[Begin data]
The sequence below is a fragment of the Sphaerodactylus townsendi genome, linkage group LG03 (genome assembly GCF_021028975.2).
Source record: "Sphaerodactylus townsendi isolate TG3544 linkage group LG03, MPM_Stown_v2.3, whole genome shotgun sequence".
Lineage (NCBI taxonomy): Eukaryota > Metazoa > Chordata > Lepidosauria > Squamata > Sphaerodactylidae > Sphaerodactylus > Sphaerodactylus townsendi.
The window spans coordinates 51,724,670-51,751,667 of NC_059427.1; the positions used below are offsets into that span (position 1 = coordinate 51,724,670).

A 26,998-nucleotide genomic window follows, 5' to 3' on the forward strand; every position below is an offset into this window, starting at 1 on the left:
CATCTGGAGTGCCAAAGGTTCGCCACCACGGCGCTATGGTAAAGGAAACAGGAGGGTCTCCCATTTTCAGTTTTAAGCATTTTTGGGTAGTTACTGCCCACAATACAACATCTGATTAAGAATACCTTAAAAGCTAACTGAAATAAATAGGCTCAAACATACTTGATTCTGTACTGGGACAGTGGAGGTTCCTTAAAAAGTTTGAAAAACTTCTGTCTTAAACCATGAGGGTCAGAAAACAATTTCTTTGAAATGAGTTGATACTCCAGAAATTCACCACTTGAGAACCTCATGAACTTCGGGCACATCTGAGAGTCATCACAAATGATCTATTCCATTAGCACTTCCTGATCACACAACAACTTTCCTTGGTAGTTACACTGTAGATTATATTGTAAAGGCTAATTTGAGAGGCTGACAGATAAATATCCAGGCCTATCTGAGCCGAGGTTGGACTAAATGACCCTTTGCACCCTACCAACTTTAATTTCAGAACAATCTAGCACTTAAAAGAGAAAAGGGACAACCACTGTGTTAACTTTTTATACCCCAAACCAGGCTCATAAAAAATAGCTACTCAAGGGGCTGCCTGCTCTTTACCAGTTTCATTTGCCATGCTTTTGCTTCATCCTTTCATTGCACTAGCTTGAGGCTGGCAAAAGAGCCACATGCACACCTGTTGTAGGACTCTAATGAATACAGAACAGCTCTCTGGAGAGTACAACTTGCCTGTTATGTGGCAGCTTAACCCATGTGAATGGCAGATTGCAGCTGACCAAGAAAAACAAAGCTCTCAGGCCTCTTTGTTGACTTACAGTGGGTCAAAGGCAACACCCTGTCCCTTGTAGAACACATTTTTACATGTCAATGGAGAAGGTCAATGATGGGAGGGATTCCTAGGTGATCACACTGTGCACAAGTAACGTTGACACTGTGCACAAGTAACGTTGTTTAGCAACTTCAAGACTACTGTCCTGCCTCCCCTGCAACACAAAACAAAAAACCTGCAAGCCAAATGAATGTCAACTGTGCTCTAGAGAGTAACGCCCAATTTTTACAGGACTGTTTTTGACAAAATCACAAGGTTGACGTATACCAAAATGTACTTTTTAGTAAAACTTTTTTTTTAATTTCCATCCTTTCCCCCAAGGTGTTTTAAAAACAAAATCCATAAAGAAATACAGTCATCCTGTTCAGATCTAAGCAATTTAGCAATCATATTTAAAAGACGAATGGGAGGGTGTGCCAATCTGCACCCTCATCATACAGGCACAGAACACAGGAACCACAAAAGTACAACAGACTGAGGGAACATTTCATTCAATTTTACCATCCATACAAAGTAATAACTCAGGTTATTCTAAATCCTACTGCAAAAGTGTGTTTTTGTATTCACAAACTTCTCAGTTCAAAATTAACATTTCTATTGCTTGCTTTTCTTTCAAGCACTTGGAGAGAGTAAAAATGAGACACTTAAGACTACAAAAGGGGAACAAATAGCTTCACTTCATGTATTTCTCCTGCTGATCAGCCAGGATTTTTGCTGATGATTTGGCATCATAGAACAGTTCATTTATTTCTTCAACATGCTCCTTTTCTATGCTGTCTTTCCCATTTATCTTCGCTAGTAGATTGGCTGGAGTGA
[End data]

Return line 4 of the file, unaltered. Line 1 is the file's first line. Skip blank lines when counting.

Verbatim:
The window spans coordinates 51,724,670-51,751,667 of NC_059427.1; the positions used below are offsets into that span (position 1 = coordinate 51,724,670).